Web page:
Employers must grapple with numerous challenges that impact workplace productivity and the wellbeing of their employees. One factor that is becoming increasingly important to employers is workplace fatigue.
Many adult Americans have difficulty getting the recommended seven to nine hours of sleep each night. According to one NSC survey, 43% of Americans reported getting less than seven hours of sleep a night. In fact, research shows that losing even two hours of sleep from the recommended eight has an effect similar to drinking two to three beers. This level of impairment would never be acceptable in the workplace.
Implementing Safety Measures
Sleep loss is a genuine impairment that employers need to take seriously throughout the year. To reduce the effects of fatigue among workers, employers are starting to implement proactive measures. For example, Alyeska Pipeline Service Company started a new program to address fatigue caused by erratic shifts that cover every minute of the day and every day of the year.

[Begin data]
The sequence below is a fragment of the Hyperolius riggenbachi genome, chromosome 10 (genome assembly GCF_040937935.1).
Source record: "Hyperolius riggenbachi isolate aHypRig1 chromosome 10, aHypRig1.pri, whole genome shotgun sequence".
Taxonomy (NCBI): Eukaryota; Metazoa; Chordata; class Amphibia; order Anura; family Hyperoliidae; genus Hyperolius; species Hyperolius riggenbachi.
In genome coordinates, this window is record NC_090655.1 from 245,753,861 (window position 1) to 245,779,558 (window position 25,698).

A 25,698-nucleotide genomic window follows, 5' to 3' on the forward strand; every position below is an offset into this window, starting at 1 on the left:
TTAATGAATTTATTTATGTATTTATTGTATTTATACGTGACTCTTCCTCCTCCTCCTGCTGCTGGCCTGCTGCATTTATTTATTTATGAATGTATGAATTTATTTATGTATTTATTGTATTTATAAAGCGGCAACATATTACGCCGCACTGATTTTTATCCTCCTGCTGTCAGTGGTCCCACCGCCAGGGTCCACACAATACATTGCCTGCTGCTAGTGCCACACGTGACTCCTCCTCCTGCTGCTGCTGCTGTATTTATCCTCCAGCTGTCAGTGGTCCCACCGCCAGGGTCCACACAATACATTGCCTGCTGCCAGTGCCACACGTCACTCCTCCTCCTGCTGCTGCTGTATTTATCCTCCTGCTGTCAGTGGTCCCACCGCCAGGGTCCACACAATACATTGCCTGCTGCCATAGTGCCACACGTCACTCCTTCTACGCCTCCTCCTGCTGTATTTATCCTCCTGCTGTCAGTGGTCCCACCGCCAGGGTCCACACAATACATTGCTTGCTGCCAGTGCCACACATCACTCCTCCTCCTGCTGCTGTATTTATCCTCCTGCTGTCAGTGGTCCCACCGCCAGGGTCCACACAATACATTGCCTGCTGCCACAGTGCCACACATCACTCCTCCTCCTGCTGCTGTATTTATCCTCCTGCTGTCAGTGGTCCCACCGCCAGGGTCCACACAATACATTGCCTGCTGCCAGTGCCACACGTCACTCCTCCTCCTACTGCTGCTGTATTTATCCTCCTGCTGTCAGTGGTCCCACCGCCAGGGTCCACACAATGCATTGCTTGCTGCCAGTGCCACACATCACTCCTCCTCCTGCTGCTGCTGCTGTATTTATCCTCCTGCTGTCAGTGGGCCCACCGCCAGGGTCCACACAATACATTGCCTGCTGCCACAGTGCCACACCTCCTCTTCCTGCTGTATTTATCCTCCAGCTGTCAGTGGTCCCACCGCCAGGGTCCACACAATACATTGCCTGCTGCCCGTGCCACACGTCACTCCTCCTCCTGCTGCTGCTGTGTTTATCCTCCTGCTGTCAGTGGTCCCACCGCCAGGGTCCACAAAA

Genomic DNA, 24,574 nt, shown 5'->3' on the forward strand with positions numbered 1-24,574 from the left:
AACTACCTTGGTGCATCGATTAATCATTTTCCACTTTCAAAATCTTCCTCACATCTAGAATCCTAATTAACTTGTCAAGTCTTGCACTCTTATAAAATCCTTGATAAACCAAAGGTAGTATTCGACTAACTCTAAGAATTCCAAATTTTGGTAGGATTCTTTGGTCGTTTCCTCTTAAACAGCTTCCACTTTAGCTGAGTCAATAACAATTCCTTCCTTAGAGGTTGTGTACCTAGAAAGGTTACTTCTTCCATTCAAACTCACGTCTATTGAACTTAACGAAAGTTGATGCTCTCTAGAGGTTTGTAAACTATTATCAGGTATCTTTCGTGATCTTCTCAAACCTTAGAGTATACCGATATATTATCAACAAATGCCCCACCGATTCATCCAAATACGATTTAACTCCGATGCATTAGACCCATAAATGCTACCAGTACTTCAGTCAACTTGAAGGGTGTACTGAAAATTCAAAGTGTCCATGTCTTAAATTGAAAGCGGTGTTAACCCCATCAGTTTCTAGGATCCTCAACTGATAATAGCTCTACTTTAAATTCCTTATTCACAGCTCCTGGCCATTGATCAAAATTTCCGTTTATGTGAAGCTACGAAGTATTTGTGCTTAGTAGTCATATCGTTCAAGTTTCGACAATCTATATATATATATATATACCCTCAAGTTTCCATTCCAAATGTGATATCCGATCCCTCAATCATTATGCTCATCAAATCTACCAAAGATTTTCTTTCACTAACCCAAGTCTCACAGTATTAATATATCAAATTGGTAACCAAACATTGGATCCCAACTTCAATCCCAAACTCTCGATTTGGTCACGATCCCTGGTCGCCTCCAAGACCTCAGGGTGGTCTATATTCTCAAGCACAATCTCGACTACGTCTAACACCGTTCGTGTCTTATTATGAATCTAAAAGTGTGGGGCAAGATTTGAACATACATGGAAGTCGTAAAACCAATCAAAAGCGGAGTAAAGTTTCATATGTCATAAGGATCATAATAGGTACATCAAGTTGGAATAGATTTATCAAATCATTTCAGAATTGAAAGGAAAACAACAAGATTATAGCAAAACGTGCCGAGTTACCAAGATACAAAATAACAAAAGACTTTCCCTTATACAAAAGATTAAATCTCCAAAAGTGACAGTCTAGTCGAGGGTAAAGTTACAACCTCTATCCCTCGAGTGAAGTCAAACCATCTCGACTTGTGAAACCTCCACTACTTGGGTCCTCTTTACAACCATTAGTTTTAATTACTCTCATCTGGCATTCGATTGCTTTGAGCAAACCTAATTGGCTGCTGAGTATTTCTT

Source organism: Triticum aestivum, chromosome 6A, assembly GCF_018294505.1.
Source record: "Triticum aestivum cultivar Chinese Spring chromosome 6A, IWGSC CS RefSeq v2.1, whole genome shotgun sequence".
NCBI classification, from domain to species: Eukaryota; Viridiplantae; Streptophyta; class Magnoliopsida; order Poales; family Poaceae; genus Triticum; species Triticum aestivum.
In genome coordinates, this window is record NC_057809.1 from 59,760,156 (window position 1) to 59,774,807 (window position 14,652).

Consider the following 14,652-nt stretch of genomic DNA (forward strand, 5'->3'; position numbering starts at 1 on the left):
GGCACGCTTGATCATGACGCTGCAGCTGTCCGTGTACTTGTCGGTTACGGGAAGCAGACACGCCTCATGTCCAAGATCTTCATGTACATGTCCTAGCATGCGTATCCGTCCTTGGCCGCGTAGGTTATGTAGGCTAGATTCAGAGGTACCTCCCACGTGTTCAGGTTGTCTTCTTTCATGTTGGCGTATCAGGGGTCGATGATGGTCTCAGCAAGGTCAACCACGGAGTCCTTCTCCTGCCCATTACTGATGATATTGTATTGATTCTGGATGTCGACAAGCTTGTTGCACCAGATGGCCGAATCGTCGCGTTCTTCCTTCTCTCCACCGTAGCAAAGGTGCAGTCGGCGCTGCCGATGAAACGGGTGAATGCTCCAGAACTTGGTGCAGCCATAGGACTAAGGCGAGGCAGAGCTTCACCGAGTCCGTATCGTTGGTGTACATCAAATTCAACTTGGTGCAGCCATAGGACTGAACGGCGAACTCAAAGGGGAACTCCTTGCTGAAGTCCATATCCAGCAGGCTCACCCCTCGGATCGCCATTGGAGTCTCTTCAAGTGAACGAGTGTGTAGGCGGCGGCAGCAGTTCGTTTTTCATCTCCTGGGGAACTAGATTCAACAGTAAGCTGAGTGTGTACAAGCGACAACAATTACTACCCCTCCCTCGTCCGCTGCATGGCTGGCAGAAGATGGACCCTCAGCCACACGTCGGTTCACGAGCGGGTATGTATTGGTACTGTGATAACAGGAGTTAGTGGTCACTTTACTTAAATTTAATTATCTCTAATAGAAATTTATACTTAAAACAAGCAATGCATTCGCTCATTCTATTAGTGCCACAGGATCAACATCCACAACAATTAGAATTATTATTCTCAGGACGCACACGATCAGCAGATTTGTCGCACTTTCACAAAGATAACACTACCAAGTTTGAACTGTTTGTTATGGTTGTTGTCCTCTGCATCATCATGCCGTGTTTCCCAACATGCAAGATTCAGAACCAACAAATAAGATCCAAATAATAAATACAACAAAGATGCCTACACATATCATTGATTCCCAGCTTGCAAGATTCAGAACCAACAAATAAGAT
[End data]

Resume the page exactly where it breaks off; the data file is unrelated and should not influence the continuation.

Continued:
Alyeska developed new policies that aligned with its existing risk mitigation and hours-of-work policies. The company followed up with health and wellness initiatives, including:
- Medical screenings
- Sleep questionnaires
- Diet counseling for employees and their families
The company also regularly runs employee education courses and asks for feedback and program assessment on a continuing basis. The program has become a crucial part of Alyeska’s company culture with management and employees working together with towards the goal of reducing the effects of fatigue on both workplace and personal life.
We live in a 24/7 world where showing up to work fatigued is treated as a badge of honor. However, we need to embrace the knowledge that getting enough sleep allows us to be safer, alert, and more productive at work.